Neat parcels of fabric with crispy paper labels browned with age.
After opening up a bundle for the first time I discovered it’s hidden secret.
It was a former kimono from a previous life waiting to be rediscovered.
The kanji describes the details of the original garment and the previous owner.
Looking for a peaceful retreat from Tokyo I headed to the Izu Peninsular. I found Ks House in Ito. An historical maze of wood, stone and tatami.
Looking out of the balcony of my hotel room over the river I had no idea the very next day I would be sailing down it inside a wooden tub!
Chuo Cinema, Sangenjaya is the perfect place to chill out after a long day. Tucked away behind the main street it is easily missed, but I am so glad I found it.
There are no premieres here I am afraid. Usually films that have just been released for rental.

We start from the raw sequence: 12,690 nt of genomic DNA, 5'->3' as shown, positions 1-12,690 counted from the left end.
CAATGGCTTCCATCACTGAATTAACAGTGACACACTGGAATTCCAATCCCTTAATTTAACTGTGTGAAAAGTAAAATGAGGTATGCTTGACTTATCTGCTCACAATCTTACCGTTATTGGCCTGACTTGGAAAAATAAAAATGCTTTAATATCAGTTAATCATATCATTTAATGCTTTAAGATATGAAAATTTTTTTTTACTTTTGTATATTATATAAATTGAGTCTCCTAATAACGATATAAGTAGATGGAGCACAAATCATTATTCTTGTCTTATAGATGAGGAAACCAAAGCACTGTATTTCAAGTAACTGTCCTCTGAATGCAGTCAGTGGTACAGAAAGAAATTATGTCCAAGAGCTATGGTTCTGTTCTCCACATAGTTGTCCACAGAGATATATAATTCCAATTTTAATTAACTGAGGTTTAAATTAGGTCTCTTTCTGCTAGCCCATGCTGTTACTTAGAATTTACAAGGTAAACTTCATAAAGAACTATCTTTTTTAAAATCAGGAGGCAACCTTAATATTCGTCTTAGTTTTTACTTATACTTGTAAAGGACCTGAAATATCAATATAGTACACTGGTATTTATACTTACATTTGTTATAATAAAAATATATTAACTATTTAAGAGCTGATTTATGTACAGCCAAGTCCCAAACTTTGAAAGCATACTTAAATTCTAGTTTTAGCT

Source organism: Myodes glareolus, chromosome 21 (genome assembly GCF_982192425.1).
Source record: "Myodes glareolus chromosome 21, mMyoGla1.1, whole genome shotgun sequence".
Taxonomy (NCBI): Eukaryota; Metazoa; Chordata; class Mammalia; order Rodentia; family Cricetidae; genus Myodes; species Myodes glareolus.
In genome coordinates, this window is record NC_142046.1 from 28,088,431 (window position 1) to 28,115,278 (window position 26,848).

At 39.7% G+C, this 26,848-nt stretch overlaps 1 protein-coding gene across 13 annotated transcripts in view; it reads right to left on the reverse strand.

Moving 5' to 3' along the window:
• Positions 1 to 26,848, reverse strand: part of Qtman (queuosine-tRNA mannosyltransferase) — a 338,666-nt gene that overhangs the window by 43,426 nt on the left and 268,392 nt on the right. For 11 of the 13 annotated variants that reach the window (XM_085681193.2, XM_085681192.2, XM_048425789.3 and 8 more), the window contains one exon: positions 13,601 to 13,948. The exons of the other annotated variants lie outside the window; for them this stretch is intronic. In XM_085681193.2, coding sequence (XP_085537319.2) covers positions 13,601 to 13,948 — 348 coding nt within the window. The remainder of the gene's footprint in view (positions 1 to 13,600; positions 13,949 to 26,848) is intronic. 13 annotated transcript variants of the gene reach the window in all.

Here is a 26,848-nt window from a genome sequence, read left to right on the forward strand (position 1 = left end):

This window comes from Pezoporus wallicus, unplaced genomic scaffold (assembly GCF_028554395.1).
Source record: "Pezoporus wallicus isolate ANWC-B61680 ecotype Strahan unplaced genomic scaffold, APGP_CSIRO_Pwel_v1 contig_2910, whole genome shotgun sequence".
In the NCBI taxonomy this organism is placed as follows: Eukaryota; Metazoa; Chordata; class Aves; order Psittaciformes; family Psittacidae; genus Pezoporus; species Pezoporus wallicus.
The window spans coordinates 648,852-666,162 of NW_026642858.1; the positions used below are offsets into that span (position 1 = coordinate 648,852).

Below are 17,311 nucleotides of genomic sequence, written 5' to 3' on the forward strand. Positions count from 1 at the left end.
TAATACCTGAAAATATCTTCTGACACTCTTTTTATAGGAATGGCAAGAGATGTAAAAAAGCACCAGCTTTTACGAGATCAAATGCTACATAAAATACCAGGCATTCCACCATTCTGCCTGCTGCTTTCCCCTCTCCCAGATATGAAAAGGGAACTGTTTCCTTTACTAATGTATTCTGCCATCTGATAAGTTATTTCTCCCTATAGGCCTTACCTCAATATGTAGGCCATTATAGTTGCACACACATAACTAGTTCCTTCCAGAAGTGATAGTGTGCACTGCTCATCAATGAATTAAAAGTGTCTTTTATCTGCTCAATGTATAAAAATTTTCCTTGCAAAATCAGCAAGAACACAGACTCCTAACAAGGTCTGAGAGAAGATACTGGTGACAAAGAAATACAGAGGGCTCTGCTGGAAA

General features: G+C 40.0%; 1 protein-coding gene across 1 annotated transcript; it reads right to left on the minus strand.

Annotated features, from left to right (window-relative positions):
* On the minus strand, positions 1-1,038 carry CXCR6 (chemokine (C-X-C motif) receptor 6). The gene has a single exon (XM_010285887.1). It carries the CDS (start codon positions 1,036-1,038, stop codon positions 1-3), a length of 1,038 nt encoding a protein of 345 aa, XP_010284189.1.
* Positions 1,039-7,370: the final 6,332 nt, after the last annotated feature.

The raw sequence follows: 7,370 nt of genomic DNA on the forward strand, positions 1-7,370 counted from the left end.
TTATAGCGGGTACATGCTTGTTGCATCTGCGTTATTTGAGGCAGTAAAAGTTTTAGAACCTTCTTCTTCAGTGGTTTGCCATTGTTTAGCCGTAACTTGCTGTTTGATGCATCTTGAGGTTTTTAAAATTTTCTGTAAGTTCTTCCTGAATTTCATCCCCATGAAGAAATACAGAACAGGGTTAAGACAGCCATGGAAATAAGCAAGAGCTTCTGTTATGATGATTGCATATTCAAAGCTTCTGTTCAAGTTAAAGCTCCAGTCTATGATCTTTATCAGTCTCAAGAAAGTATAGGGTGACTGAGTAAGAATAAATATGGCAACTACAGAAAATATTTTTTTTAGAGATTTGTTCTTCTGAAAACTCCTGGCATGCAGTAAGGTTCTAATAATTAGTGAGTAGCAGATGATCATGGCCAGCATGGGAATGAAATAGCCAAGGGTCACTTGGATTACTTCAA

Watching the film is only half the fun.
After buying a boro scarf at a Tokyo flea market I wanted to learn more about the scruffy, stylish fabric. I pulled at a loose thread and unraveled an interesting tale going back hundreds of years.
Boro was born of forgotten values of ‘mottainai’ or ‘too good to waste’. An idea dangerously lacking in the modern consumer lifestyle.
The charm of boro is not only the indigo shades and shabby street chic, or even its eco-friendliness. Sewn together over generations, family sagas are woven through the threads. click below to read on…
Click photo to buy this item in FurugiStar on Etsy
Traditional kokeshi ningyo are Japanese dolls with a colourful history and controversial reputation. They have been associated with miscarried babies and infanticide. They were guardians of children and keepers of their souls. Today, the word kokeshi is a sexual innuendo due to the phallic shape.
Kokeshi were originally souvenirs for Japanese tourists and offered entertainment to children but developed into something much more. The dolls are fascinating, shocking, sad or mundane depending on the perspective. click below to read on..